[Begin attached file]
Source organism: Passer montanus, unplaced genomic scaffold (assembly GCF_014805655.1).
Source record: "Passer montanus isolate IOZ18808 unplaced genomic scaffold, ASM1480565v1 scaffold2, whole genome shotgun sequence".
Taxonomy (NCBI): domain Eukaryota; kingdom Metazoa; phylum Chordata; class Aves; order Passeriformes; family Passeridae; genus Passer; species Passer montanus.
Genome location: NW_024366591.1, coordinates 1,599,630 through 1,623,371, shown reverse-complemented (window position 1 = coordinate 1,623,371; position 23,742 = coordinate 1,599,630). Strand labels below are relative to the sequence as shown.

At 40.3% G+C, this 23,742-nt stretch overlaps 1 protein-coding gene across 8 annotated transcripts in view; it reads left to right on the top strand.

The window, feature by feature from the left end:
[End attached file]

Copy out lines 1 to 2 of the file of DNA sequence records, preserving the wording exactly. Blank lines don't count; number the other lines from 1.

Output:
Source organism: Passer montanus, unplaced genomic scaffold (assembly GCF_014805655.1).
Source record: "Passer montanus isolate IOZ18808 unplaced genomic scaffold, ASM1480565v1 scaffold2, whole genome shotgun sequence".